• My goodness! This morning I was just thinking “I don’t think I can handle more than one.” Seriously, I think my life would be over! 🙂 What’s interesting is that I had nothing planned on this trip and very low expectations. Still, nothing seemed to work – no amount of time playing in the room, being outside, exploring local parks, yada yada yada…something was just off, and as soon as we were home (even on the way home) she was fine. I suppose there are situations we’ll never be able to explain, eh? Please continue to fill me with motherly advice!

  6. In three weeks, we are heading on our 3 week trip to Fiji & New Zealand. My son will be 17 months… perhaps luckily he is a late walker so isn’t yet walking steadily on his own for more than a few steps at a time, but who knows how he’ll be by then! Hopefully we have planned enough flexibility to cope with whatever happens… Eeeek….I’m trying to be Zen and not worry… I am glad that you keep showing the good and the bad that happens, as it is always nice to know you’re not the only one. I’m going to try to remember the “change the environment” tip for when things go bad. It’s easy to forget that one for me, for some reason!

      • Oh yes, I definitely get the Seinfeld reference!! I use it often. I have seen your guide before, of course looking at it now helps since I have a much better idea of where things are after a few months of research & reading. We have about 10 days on the South Island where we are renting a car–we’re sorta skipping through the North Island, taking the train from Auckland and only spending about 5 days total there. Then ferry to the S. Island and fly out of Christchurch. We have absolutely nothing booked for our time on the S. Island, which is slightly nerve-wracking for me, but seems the best way to do it as we have no idea what is reasonable to do. I want to go to the Nelson/Abel Tasman area for sure (sun!) but after that, there is so much to do and not enough time, and I don’t want to spend the whole trip in the car. All I know for sure is that I can skip Milford Sound without any qualms as it sounds a lot like where I live! I’m glad to hear that the holiday park cabins were decent to stay in. I have to look into those more. Wasn’t there a place that you stayed that was miserable? Can you mention where that was??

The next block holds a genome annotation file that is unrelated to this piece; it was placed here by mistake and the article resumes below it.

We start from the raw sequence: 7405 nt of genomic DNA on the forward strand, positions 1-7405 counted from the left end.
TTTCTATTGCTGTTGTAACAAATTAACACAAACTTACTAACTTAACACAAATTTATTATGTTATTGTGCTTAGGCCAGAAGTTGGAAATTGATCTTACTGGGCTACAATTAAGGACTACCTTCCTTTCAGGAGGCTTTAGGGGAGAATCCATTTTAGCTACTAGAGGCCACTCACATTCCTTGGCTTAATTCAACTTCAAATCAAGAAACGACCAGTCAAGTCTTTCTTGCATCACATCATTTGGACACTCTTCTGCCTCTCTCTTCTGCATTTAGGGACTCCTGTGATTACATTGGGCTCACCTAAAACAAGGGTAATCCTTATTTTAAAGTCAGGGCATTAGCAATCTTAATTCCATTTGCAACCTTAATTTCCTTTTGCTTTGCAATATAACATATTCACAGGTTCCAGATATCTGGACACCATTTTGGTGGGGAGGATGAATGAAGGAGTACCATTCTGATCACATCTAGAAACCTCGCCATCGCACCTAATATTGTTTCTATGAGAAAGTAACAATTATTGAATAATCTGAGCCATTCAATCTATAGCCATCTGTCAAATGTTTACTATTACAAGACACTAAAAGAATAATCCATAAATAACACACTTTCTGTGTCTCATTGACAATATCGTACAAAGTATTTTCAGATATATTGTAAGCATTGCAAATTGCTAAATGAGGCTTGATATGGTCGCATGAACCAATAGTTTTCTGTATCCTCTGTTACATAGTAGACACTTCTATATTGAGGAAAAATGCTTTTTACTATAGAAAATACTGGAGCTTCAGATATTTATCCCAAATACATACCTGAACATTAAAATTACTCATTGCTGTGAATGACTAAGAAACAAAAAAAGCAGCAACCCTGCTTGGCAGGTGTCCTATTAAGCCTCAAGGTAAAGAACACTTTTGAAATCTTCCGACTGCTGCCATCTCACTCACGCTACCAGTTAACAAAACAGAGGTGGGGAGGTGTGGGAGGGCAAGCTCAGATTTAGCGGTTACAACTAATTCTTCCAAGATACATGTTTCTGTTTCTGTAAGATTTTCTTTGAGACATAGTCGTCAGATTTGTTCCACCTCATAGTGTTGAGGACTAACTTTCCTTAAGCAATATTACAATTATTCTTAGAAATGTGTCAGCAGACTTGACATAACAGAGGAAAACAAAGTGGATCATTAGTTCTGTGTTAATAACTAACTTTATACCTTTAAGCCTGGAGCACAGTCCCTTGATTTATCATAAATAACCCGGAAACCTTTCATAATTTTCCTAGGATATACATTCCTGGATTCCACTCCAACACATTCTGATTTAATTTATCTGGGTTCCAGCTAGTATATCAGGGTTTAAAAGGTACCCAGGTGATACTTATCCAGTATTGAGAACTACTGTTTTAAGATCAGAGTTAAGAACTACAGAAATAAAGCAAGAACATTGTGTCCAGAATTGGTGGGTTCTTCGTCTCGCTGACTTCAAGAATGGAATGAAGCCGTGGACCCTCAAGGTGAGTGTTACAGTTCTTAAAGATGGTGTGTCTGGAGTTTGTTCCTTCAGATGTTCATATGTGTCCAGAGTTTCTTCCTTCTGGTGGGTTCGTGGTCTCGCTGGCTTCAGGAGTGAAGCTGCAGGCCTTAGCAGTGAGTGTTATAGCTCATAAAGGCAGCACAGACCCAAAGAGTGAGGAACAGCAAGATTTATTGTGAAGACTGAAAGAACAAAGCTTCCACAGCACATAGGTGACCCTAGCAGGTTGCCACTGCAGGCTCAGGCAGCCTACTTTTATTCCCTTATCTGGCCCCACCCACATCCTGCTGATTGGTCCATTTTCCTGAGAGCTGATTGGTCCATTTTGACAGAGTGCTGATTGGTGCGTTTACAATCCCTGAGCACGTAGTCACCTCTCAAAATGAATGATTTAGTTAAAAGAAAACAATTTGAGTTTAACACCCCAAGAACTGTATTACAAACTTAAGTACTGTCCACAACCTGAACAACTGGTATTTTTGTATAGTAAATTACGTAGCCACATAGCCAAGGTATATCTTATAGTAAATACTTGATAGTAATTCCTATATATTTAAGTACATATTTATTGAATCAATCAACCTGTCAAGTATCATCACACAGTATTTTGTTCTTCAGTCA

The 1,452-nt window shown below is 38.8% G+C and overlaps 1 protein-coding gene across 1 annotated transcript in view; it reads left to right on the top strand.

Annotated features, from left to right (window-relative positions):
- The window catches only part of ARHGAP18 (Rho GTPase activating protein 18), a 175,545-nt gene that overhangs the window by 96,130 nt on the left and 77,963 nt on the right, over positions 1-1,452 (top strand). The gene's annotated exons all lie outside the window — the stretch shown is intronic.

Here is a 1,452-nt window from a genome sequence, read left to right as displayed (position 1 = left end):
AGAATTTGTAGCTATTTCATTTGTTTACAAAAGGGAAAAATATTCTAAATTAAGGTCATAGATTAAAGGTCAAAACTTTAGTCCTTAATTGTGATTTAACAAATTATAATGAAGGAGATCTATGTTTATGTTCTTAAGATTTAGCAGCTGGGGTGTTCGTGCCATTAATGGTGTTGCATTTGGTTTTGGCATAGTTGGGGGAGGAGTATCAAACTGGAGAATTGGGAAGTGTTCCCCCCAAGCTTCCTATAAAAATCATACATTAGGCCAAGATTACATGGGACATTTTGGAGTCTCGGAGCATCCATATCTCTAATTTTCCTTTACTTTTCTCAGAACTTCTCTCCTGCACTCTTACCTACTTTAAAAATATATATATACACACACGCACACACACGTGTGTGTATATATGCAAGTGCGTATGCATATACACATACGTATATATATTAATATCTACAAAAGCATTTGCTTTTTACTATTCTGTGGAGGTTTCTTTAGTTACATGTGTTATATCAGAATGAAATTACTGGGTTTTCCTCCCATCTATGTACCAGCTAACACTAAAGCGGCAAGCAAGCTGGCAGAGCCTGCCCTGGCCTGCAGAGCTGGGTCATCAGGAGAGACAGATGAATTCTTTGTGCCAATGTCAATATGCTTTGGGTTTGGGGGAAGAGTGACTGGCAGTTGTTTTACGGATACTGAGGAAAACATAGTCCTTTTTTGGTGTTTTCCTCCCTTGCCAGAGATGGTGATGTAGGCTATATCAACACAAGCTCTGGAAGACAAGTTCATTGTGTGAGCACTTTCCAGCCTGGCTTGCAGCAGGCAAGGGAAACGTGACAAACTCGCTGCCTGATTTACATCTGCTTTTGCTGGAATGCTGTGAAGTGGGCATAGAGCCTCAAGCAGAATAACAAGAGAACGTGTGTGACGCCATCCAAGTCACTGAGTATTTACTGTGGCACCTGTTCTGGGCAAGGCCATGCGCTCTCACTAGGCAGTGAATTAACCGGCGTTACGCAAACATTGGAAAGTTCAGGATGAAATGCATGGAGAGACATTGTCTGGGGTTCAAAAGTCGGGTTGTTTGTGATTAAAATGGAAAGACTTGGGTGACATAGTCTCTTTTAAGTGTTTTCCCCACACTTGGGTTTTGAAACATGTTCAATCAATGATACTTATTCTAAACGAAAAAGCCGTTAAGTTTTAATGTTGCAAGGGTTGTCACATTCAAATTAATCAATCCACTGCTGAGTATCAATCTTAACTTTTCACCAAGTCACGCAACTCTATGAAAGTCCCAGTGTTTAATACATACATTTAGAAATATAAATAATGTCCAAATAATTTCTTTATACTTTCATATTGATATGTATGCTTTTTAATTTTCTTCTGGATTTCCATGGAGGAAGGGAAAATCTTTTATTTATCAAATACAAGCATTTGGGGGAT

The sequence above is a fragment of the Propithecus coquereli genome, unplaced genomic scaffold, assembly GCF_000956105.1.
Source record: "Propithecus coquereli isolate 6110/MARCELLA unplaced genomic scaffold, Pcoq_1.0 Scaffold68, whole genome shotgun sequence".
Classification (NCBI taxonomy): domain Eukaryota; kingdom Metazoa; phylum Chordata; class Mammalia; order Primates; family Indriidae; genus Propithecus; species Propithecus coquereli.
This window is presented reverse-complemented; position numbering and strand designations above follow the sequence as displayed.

• On the South Island it was the holiday park on Lake Ruataniwha near Twizel. We used it as a stopping point between the Akaroa Peninsula and Wanaka. In general, the Top 10 Holiday Parks were above par. Kiwi Holiday Parks really varied in quality.

          If you don’t want to spend the whole time in the car, I suggest planning a really light itinerary. It takes ages to get anywhere in New Zealand! But you could put in a few long days between destinations and enjoy more time there. If I may, the Coast Road on the West Coast is absolutely stunning (Punakaiki and South from there). 10 days isn’t a huge amount of time, but if you could cut down through Mt. Aspiring NP and then make your way over to Christchurch, I highly recommend it! We had 14 days on the South Island, which included 4 days in Wanaka and otherwise about 2 nights in each place we visited.